Runs scarce, but Kluber takes responsibility

Indians' ace focused mainly on keeping opponents off the scoreboard

Runs scarce, but Kluber takes responsibility

CHICAGO -- So far this season, runs have been as scarce as warm, sunny April days in the upper Midwest when Corey Kluber has been on the mound.

Through Kluber's first four starts, the Indians have managed a total of five runs. That includes zero on Wednesday, as the Tribe lost, 6-0, to the White Sox in the rubber game of the three-game series at U.S. Cellular Field.

That support, or lack thereof, explains why Kluber -- the reigning American League Cy Young Award winner -- remains winless at 0-2.

The ace right-hander, though, isn't about to dwell on the offense's lack of production when he pitches.

"For me, I can only focus on going out there and trying to prevent the other team from scoring," Kluber said. "Once you start letting other stuff get to you or creep in your mind, it takes away from what you're trying to do. My job is not to worry about things other than me trying to prevent them from scoring. I didn't do that well enough today."

Kluber was far from his best on Wednesday, but he did manage to prevent the big inning early on, limiting the White Sox to single runs in the first, third and sixth innings. He wasn't as fortunate in the seventh, when the first four batters produced hits, capped by a two-run double by Jose Abreu -- who previously had a home run in the first inning.

After allowing just a total of six runs in his previous three starts, Kluber allowed six runs on a career-high 13 hits Wednesday.

"I think the line was a little bit skewed because he gave up those runs late," Indians manager Terry Francona said.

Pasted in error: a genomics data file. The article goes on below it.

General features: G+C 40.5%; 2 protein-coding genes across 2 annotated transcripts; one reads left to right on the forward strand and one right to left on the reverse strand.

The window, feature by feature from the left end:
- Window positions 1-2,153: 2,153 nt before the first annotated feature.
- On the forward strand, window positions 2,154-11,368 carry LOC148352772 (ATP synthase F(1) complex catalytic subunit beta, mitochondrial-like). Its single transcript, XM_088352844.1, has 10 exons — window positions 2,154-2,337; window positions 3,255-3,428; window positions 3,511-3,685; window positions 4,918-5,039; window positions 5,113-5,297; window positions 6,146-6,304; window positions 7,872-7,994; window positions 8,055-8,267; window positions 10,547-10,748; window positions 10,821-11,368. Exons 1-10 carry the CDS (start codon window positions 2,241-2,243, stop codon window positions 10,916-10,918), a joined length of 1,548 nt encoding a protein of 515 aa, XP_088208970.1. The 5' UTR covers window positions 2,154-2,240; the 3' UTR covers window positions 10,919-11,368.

Despite Kluber's insistence that his pitching shouldn't be affected by the production of the offense, Francona concedes that it almost has to be.

"You know, it's a hard way to pitch when we're throwing up zeroes as an offense," the manager said. "I think he probably feels like he has to be perfect, and that's a hard way to pitch. You start getting runners on, and we're playing the infield in and things like that, which is a lot tougher. He knows he has to be fine, and you end up throwing a wild pitch and you have to bring the infield all the way in."

That's precisely what happened in the sixth inning on Wednesday. With the White Sox holding a 2-0 lead, there were runners on second and third with one out. Kluber had to try and strike out Alexei Ramirez to prevent falling behind further. He fanned Ramirez, but not before uncorking a wild pitch to allow Avisail Garcia to score from third to make it 3-0.

Garcia scores on wild pitch

"I yanked a cutter," Kluber said. "I was trying to get him to chase something off the plate, and I just aimed it too far off."

The three-run rally in the seventh was aided by a run-scoring single by Melky Cabrera with the infield playing in, an attempt to cut down a runner at the plate.

"I felt fine," Kluber said. "I made some mistakes, and I probably didn't do a good enough job pitching inside to keep them off balance when I did make those mistakes."

Then again, with zero runs scored by the offense, there wasn't much he could do to be successful.

"So far, there hasn't been a lot of run support," Francona said. "Hopefully that'll change, because when it does, he's going to rack up some wins."

John Jackson is a contributor to MLB.com. This story was not subject to the approval of Major League Baseball or its clubs.